Galerie Wedding

Anne Duk Hee Jordan

Ziggy on the Land of Drunken Trees

13 Sep - 27 Oct 2018

Anne Duk Hee Jordan: Ziggy on the Land of Drunken Trees. Exhibition view at Galerie Wedding, Berlin, 2018. Photo: Xiao Yu
Eröffnung am 13.09.2018 von 19 bis 22 Uhr mit einer Sonic intervention von Mikatsiu

Ziggy on the Land of Drunken Trees takes us into a post-human era after the Anthropocene, a world in which non-humans assume the central position of mankind. The exhibition asks: What kind of animal mutations will happen in the near future, what species will be efficient in the context of the worldwide changing ecology? Where will humans go? Will they colonise space or even the sea?

Galerie Wedding transforms into an immersive landscape consisting of amorphous organic and mechanic sculptures that move within the space: a choir of sea-shells, a film collage about changing sex in ecology and a series of images on methane holes appearing in the Siberian Tundra. With this exhibition Anne Duk Hee Jordan aims to illuminate new perspectives and the tangible effects of climate change on sea and land. Jordan, who has a professional background in marine ecology, sustainable cooking and art, presents a humourous and well researched perspective on processes of adaptation that go beyond human time.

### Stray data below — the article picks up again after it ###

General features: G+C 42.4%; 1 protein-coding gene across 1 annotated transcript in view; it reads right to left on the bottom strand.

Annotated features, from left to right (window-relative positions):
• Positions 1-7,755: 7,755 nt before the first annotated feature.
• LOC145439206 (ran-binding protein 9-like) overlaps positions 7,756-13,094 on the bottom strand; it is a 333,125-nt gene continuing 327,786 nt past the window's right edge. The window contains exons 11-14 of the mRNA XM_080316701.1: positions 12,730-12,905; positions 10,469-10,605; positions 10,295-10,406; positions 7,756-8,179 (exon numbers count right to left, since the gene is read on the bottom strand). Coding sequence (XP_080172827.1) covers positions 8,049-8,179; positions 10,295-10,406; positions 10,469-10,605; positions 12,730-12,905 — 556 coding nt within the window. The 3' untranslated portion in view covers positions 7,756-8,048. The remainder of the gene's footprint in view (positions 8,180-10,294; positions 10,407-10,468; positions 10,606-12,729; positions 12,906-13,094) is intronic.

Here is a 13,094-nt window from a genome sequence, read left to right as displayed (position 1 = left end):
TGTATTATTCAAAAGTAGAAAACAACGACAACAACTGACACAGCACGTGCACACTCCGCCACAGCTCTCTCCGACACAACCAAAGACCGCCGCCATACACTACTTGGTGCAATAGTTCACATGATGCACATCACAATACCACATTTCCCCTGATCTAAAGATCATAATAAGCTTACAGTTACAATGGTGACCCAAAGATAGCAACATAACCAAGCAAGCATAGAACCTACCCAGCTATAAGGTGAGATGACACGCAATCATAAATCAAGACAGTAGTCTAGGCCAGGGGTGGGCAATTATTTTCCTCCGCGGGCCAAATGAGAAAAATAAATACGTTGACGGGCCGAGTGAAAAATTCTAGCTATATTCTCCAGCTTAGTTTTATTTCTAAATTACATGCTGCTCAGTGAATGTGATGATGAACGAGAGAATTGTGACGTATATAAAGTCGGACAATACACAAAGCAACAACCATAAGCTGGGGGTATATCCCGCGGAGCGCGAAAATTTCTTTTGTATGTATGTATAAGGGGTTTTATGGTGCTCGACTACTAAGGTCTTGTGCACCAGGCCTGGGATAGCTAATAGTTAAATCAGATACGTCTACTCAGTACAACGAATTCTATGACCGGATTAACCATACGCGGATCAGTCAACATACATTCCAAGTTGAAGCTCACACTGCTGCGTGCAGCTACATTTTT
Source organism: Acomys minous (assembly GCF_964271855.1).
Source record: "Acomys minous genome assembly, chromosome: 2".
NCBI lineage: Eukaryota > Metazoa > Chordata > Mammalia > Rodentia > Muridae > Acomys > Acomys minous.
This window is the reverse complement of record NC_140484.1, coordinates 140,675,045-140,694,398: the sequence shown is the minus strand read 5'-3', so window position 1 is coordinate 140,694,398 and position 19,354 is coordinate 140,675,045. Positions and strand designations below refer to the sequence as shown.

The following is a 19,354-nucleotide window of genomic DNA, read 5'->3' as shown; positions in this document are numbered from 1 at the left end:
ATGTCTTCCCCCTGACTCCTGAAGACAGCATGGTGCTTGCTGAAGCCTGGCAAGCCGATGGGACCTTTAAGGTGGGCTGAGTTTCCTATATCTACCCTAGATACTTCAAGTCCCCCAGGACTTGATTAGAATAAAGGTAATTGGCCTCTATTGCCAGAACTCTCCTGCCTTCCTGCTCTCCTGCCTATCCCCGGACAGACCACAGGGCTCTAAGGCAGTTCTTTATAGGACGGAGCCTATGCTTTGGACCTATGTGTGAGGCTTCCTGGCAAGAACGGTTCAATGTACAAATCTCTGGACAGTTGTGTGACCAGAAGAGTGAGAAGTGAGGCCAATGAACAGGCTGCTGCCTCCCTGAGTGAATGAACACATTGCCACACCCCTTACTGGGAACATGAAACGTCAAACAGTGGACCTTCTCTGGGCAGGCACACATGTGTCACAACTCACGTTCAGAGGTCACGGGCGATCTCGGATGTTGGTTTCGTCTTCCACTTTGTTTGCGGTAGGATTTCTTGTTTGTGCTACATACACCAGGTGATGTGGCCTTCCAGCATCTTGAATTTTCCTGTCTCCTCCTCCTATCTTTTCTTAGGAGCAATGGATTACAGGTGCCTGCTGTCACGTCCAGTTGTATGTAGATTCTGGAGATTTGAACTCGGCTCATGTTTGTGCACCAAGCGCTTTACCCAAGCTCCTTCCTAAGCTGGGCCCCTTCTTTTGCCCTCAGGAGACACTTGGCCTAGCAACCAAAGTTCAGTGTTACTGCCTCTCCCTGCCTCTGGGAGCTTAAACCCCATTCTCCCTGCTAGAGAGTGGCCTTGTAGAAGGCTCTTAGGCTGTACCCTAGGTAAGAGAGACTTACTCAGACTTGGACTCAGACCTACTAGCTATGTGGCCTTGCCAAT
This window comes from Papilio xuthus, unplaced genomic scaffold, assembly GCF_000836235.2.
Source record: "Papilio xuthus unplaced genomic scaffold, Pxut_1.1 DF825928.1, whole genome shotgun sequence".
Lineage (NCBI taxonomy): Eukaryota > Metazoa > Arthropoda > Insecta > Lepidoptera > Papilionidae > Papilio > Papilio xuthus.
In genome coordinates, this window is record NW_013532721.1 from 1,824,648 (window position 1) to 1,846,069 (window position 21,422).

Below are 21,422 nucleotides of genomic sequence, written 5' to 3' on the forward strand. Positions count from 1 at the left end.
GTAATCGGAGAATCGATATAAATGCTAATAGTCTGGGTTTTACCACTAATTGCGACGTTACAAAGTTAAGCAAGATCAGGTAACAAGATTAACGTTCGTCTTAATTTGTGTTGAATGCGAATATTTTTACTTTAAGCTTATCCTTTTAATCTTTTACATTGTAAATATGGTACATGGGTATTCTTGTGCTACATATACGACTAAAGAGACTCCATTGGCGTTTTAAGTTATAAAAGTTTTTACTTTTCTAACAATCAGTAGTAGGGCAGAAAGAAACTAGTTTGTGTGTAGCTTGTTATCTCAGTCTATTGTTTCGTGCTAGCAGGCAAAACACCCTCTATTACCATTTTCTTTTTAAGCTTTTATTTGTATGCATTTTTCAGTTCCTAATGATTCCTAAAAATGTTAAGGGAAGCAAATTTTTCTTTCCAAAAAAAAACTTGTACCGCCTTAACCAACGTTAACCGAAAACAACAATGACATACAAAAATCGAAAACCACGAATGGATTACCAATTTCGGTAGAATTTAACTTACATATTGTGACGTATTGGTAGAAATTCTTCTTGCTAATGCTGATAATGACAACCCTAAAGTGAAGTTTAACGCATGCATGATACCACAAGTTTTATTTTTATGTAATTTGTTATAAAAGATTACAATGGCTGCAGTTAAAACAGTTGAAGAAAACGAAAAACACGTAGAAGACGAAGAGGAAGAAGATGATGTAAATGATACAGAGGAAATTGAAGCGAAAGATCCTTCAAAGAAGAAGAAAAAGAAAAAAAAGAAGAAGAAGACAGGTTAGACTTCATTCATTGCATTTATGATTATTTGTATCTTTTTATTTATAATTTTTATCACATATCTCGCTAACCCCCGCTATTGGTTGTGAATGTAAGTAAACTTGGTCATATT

»I have exchanged extensively with marine biologists and geologists, but I make most of my discoveries during my many dives – in direct communication with the sea dwellers.« (Anne Duk Hee Jordan)

As a witness to the delicate and by far unexplored deep sea world, the artist mediates the logic, dynamics and ungraspable materiality of the ecological changes on land and in the ocean. In an increasingly regimented world, the seas both remain an outpost of anarchy and out-of-sight out-of-mind oblivion meanwhile new landmarks of genetic adaptations and human colonialisation are happening. Specifically this is shown within the film collage »Changing Sex in Ecology,« 2018, a project with Pauline Doutreluingne, with documentation of how marine creatures and humans are affected by environmental changes. In the exhibition, a choir of organic, mechanic sea-shell sculptures creates hydroid alien sounds, and even an oracularly singing saw is heard. Also a series of images on methane holes appearing in the Siberian Tundra, is displayed. Thus a deep future is explored that seems momentarily imaginable, inhabitable.

Tags: Anne Duk Hee Jordan